With the citizen developer movement so widespread, different app builders are popping up left and right. It may even be hard to understand the differences or why you might choose one app maker over the other. Some of the best app builders might not fit your need for a specific use case. Let’s talk through the three top questions you need to ask yourself before you choose an iOS app builder or any app builder for that matter.
What Type of App Are You Building?
When deciding on what app builder to use to build your next app it is crucial you know what type of app you will be building. There are three different types I’d recommend looking into and deciding between – Native Apps, Progressive Web Apps (PWAs), and Web Apps. You might be thinking what about Hybrid Apps? Well, there are a whole slew of reasons I’m not including those (I could and should write a blog post on that topic) but for now, let’s just leave at… I want your app to be either accepted by the App Store if you’re going native OR not have to deal with the App Store at all (hello PWAs and Web Apps). So let’s dive into a high level of what these different apps are and why you’d choose to use them.
- Native Mobile Apps – Native apps are what everyone initially thinks about when it comes to building an app. They are able to integrate with specific operating systems because they are built per operating system. (Yes, you have to build separate apps for iOS and Android.) When building a native app you need to have the time, money, and resources to get the job done.
- Web Apps – Web apps are apps that are built on the web service instead of needing to be downloaded onto the operating system like native apps. This allows you to build out one app for multiple operating systems but cannot take advantage of the native functionality a native app gives you. These cannot be downloaded onto a users home screen and needs to be accessed with an internet connection
- PWAs – Progressive Web Apps are the best of both native mobile apps and web apps. They can integrate with some of the native functionalities (push notifications, camera, geolocation, etc) but are hosted behind a URL. This means the app can be accessed from anywhere without downloading it from an app store and taking up a ton of space on the phone. PWAs are also great in low connectivity areas. If you’re looking for an app that has a lower base budget and quicker time to market, PWAs might just be your next best friend.
What Operating System Are You Building It For?
It’s also important to ask yourself if you are specifically interested in developing an app for iOS, Android, or both. You can find app builders that are drag and drop iOS app builders, specific app builders for operating systems, or app builders that allow you to build one app to be used across all operating systems and devices. You can find app builders like Appy Pie, Appmakr, BuildFire, and Lumavate that are all app builders but help build different types of apps for different operating systems. Appy Pie and Appmakr are focused on creating native apps with no code while BuildFire is focused on native and hybrid apps for iOS or Android. Lumavate helps you build PWAs that can be used across any operating system and your team doesn’t have to specify if it’s for Android or iOS because all operating systems are compatible.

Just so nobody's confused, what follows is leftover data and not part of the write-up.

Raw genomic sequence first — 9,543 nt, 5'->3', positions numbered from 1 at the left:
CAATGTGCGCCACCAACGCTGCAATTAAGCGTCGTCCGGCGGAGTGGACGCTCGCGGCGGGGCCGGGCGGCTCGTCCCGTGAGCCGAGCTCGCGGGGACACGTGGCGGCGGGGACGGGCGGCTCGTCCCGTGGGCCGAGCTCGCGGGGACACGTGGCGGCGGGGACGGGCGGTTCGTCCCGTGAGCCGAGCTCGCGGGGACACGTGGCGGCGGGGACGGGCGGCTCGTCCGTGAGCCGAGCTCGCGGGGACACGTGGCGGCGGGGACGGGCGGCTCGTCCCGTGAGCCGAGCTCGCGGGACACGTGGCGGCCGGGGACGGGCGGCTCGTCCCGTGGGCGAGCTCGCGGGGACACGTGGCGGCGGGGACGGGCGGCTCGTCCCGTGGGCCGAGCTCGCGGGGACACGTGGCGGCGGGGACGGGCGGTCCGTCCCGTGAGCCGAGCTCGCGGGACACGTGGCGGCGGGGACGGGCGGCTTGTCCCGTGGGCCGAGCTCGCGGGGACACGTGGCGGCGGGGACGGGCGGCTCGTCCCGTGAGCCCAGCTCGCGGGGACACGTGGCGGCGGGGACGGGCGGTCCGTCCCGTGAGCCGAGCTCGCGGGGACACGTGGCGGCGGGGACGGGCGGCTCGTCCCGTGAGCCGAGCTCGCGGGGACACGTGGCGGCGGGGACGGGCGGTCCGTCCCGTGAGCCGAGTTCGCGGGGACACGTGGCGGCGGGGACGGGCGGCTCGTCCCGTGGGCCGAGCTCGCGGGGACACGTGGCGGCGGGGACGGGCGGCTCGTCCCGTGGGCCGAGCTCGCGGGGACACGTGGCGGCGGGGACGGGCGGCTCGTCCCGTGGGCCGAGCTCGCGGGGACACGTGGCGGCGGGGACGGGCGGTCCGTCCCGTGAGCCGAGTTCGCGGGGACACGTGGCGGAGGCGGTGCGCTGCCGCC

What Type of App Builder Are You Using?
Lastly, it is important to know what kind of app builder you will want to use. There are two different types of app builders you can find – no code app builder and low code app builders. Let’s look into each type at a high level.
- No Code – No-code app builders give you the opportunity to build out an app using absolutely no code. These app builders have become useful for business teams who don’t want to rely on the IT departments to create all the apps.
- Low Code – Low-code app builders give teams the opportunity to build apps using very little code and sometimes give you the option to build with no code but customization can be through low-code. These types of app builders give the business team the same agility as no-code but with a little more flexibility to customize the app. If there is a feature or integration that is not included with the app builder, your team may be able to create that feature by coding. Some low-code platforms have specific languages you have to code with or others allow you to use any type of code. Make sure you know what type of language the low-code platform asks for.
It’s important to find the best app builder for your use case before you start building. Make sure you know the business goal and strategy for the app and it can help answer the above questions. Also, understanding the true budget and time to market your team is working with is imperative to choosing the right app builder!